Yesterday morning, Morgan Stanley declared that the "dead cat bounce is over. One day later, the bank's thesis was confirmed with global markets a sea of red on Tuesday, as a violent rout in Asia carried over into Europe, slamming tech and industrial stocks, and crossing the Atlantic, sending US equity futures retesting the lowest level hit during the October 10/11 two-day rout.
An ugly start to European trading pushed world shares towards their lowest level in a year on Tuesday, as negative drivers from Saudi Arabia's diplomatic isolation to worries about Italy's finances, trade wars and a slew of ugly earnings piled on the pressure.
Selling escalated from Wall Street into a heavy selloff in Asia before hitting Europe, which was facing a fifth day of uninterrupted declines.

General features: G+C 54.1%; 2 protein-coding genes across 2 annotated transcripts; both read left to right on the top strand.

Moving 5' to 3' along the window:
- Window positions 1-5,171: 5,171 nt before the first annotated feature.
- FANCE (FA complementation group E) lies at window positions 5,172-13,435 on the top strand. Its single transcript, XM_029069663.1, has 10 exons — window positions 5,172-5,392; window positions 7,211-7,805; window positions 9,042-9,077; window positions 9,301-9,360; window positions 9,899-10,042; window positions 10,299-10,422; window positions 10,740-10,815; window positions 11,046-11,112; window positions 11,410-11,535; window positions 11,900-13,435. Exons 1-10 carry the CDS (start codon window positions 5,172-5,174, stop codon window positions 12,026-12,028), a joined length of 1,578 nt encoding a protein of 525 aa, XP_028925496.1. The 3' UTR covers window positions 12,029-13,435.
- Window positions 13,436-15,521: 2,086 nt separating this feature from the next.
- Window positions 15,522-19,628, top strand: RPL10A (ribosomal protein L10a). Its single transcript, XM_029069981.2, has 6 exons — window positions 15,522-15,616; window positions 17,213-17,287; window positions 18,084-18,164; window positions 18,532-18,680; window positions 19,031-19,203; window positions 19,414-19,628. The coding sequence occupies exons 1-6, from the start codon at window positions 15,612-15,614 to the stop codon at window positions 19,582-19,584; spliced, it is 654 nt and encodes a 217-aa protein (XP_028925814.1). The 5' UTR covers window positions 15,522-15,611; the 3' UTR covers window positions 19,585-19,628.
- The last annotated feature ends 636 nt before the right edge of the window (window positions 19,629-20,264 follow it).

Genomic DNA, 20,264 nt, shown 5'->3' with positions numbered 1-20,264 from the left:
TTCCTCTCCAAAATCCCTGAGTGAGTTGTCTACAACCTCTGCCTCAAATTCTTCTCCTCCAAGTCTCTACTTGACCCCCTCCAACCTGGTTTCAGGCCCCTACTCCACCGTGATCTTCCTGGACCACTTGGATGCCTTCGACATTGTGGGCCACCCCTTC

One day after relentless Chinese jawboning sent the Shanghai Composite surging 4.1%, its biggest gain in two years, Chinese stocks resumed their slide as traders overpowered Beijing much to the surprise of professional traders, especially after Beijing announced fresh measures to ease the funding strains of private companies, as top officials - including president Xi - sought to restore confidence in the world's second-largest economy. The State Council announced it would support bond financing by private firms, and said the central bank will provide funding to facilitate this. It was not enough however, and the Shanghai Composite resumed its slide, dropping 2.3% overnight and reversing more than half of Monday's gain, while China's CSI300 tumbled 2.7%.